Once the HDPE epoxy glue has been mixed propely, apply it to one surface and clamp the two surfaces together until the glue has finished drying and curing.
If you are using superglue, even the best glue for HDPE might require you to use a primer in addition to the glue, without which the superglue will not work. You would apply this primer to the plastic and wait for it to dry and cure properly before you apply the glue. The drying time of any kind of glue you are using will be indicated on the packaging.
Using HDPE glue can be hazardous and, if you do not prepare properly before the gluing process begins, expensive. Here is a list of precautions to take and preparations to make before you start in order to ensure that your gluing process is painless, hassle-free, and free from mistakes.
- Make sure that the area you are working in is well-lit and well-ventilated. Alternatively, you can work outdoors.
- Gather everything you will need before you start gluing to ensure that you do not have to interrupt the process once you have begun.
- When buying glue, opt for one that is clear – this will prevent the appearance of unwanted seams if the glue oozes out from applying too much.
- You can prevent oozing by applying the recommended amount of glue.
- Use your glue with caution so as to avoid spilling any on your body and other surfaces. It is difficult to remove once it has dried, and glues are sometimes quick-drying.
- Choose a flat surface to work on.
One of the most commonly used plastics today, HDPE is used in the making of a wide range of products due to its lightweight quality, flexibility, and strength. A highly durable plastic, it is often re-used for creative and DIY projects. Once difficult to stick together, HDPE is no longer an untouchable plastic thanks to several affordable products that are available online. Buy the correct glue and follow the instructions provided on the packaging, and you will have your HDPE glued together in no time!
Frequently Asked Questions
Can You Glue HDPE Together?
Although this type of plastic is notorious for being difficult to glue, the answer is yes, you can glue HDPE parts together. Previously, this could only be done by welding pieces or nailing/screwing them together, but today various types of glue are available for bonding this plastic, including epoxy glues and selected superglues. With the correct surface preparation and glue, you will be able to ensure that your HDPE sticks together well and with virtually no visible seam.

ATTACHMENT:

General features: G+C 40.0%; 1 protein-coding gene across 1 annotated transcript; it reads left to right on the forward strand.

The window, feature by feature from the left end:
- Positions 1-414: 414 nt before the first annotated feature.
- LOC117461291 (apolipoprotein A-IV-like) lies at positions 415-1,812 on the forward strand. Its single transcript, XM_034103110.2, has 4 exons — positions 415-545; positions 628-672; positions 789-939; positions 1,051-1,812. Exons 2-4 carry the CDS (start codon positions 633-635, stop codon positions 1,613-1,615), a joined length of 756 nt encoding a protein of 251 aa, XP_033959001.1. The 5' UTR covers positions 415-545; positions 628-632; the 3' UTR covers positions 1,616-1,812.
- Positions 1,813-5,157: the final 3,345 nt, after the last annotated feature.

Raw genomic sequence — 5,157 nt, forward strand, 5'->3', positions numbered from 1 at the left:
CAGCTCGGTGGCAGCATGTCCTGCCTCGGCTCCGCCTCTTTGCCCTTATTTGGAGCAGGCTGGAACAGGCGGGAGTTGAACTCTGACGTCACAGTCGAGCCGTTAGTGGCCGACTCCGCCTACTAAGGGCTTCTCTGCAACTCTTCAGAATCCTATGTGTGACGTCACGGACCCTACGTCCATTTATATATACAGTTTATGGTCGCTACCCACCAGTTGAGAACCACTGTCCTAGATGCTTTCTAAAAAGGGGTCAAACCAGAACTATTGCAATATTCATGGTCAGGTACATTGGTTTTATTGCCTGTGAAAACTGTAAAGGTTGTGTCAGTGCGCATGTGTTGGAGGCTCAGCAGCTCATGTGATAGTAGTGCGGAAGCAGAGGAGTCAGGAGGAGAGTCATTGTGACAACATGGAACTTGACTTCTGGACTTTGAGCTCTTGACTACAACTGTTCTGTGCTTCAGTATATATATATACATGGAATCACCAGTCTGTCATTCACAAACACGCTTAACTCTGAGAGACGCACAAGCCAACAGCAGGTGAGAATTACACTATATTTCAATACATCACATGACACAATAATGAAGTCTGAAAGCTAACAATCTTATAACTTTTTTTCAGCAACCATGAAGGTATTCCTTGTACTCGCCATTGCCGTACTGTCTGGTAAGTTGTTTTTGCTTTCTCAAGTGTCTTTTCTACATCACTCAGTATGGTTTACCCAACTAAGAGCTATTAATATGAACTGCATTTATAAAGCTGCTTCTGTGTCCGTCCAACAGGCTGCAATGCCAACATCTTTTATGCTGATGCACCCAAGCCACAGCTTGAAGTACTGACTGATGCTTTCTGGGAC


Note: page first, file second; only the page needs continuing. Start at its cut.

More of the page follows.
Will Superglue Work on HDPE?
Yes, some types of superglue will be effective in the HDPE gluing process. You should, however, be aware that not all superglues will work on this type of plastic. Even if the packaging states that it works on plastics, this may exclude HDPE, so do some research before you buy your glue to ensure that you will have success. Also, note that some brands require you to use a primer before applying the superglue. Alternatively, you can use some epoxy glue brands instead.
How Do You Glue HDPE Panels Together?
Most brands of glue require surface preparation before you glue pieces of plastic together. This entails the sanding of both surfaces and vacuuming the remnant dust off. Instructions on how to apply the glue will vary from brand to brand, so make sure that you read the instructions on the packaging before proceeding. Once you have applied the glue to one or both surfaces, you may need to clamp your pieces of plastic together to allow them to dry and cure. If you use HDPE epoxy glue, part of the preparation will involve mixing the hardener and the resin.
Can You Bond HDPE?
HDPE is a hard plastic with low surface energy, making it extremely difficult for glues to stick to these surfaces. But yes, HDPE can be bonded either by welding pieces together or by using an appropriate superglue or epoxy-based HDPE adhesive and perhaps a primer, thanks to developments in the glues that are available. Make sure that you buy the correct glue and read its usage instructions carefully before attempting to bond your pieces of plastic together in order to ensure guaranteed success.
What Glue Works on HDPE?
Some brands of epoxy glues work well for gluing this notoriously difficult-to-glue plastic, such as those produced by the Loctite and J-B Weld brands. Other products that might work include certain superglues, but these must be combined with other substances such as a primer to be effective. Be careful to ensure that the superglue you use is suitable for gluing hard plastics, as many types of glue that claim to be effective with plastics are not referring to HDPE specifically.